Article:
Part 1 – PVRDMA and how to test it in home lab.
One of the members of the VMware User Community (VMTN) inspired me to build a configuration where two VMs use PVRDMA network adapters to communicate. The goal I wanted to achieve was to establish the communication between VMs
without using Host Channel Adapter cards installed in hosts. It’s possible to configure it as stated here, in the VMware vSphere documentation.
For virtual machines on the same ESXi hosts or virtual machines using the TCP-based fallback, the HCA is not required.
To do this task, I prepared one ESXi host (6.7U1) managed by vCSA (6.7U1). One of the requirements for RDMA is a vDS. First, I configured a dedicated vDS for RDMA communication. I simply set a basic vDS configuration (DSwitch-DVUplinks-34) with a default portgroup (DPortGroup) and, then, equipped it with just one uplink.
In vSphere, a virtual machine can use a PVRDMA network adapter to communicate with other virtual machines that have PVRDMA devices. The virtual machines must be connected to the same vSphere Distributed Switch.
Second, I created a VMkernel port (vmk1) dedicated to RDMA traffic in this DPortGroup without assigning an IP address to this port (No IPv4 settings).
Third, I set Advanced System Setting Net.PVRDMAVmknic on ESXi host and gave it a value pointing to VMkernel port (vmk1). Tag a VMkernel Adapter for PVRDMA.
Then, I enabled “pvrdma” firewall rule on host in Edit Security Profile window. Enable the Firewall Rule for PVRDMA.
The next steps are related to configuration of the VMs. First, I created a new virtual machine. Then, I added another Network adapter to it and connected it to DPortGroup on vDS. For the Adapter Type of this Network adapter I chose PVRDMA and Device Protocol RoCE v2. Assign a PVRDMA Adapter to a Virtual Machine.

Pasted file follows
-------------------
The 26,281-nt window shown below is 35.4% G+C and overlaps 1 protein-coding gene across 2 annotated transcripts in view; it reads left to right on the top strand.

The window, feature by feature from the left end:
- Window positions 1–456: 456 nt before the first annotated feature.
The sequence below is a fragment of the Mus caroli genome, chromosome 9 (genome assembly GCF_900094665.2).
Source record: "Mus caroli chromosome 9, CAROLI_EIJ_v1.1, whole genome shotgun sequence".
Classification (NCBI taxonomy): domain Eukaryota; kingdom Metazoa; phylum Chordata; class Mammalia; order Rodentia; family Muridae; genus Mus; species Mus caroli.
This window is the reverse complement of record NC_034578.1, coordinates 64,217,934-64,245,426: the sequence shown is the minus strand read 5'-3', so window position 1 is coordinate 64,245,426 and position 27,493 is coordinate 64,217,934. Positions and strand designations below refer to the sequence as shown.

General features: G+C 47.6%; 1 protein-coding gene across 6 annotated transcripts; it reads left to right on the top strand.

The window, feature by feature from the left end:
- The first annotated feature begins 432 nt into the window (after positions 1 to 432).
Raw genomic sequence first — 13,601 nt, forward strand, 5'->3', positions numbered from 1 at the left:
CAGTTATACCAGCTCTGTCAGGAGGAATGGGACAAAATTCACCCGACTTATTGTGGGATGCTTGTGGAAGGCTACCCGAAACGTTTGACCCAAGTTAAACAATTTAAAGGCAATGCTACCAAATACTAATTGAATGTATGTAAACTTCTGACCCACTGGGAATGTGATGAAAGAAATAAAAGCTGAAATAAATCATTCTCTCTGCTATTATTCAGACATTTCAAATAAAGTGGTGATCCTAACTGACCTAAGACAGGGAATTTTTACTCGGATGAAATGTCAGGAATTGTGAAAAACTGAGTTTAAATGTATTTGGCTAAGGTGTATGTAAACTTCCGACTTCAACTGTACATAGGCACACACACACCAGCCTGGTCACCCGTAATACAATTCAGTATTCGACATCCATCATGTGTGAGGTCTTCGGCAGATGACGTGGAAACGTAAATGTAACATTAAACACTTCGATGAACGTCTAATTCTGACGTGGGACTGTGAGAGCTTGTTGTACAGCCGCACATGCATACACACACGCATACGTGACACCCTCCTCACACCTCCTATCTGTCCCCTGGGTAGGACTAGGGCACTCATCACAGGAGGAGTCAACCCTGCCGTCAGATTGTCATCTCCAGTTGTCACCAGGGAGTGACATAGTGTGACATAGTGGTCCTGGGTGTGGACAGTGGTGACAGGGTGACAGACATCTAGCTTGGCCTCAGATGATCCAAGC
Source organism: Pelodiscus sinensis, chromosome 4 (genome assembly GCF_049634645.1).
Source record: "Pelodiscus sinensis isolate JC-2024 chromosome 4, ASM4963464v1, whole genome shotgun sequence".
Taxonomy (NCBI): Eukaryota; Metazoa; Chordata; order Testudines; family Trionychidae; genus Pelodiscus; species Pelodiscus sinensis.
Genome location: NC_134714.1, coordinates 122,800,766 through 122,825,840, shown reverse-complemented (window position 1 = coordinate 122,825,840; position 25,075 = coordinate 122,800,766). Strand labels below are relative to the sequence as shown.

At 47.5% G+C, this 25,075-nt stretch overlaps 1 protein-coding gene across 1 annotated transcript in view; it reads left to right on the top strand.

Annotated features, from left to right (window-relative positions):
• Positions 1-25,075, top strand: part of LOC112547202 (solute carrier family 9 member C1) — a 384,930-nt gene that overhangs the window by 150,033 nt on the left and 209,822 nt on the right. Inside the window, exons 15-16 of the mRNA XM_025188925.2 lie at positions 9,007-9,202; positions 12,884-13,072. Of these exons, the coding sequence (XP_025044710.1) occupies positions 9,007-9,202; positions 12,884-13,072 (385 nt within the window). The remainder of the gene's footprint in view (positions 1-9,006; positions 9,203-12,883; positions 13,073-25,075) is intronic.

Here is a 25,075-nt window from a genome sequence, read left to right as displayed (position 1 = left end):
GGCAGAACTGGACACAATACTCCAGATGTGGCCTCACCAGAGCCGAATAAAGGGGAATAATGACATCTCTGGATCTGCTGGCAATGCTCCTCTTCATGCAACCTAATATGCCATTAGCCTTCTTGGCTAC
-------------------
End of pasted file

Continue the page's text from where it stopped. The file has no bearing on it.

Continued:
Then, I installed Fedora 29 on a first VM. I chose it because there are many tools to easily test a communication using RDMA. After the OS installation, another network interface showed up on the VM. I addressed it in a different IP subnet. I used two network interfaces in VMs, the first one to have an access through SSH and the second one to test RDMA communication.
Then I set “Reserve all guest memory (All locked)” in VM’s Edit Settings window.
I had two VMs configured enough – in the infrastructure layer – to communicate using RDMA.
To do it I had to install appropriate tools. I found them on GitHub, here.
To use them, I had to install them first. I did it using the procedure described on the previously mentioned page.
dnf install cmake gcc libnl3-devel libudev-devel pkgconfig valgrind-devel ninja-build python3-devel python3-Cython
Next, I installed the git client using the following command.
yum install git
Then I cloned the git project to a local directory.
mkdir /home/rdma git clone https://github.com/linux-rdma/rdma-core.git /home/rdma
I built it.
cd /home/rdma bash build.sh
Afterwards, I cloned a VM to have a communication partner for the first one. After cloning, I reconfigured an appropriate IP address in the cloned VM.
Finally I could test the communication using RDMA.
On the VM that functioned as a server I ran a listener service on the interface mapped to PVRDMA virtual adapter:
cd /home/rdma/build/bin ./rping -s -a 192.168.0.200 -P
I ran this command, which allowed me to connect the client VM to the server VM:
./rping -c -I 192.168.0.100 -a 192.168.0.200 -v
It was working beautifully!
One thought on “Part 1 – PVRDMA and how to test it in home lab.”
While teaming is explicitly not supported with PVRDMA, does that mean that NIC Failover is not supported either?
That would limit the use case severly in any production environment.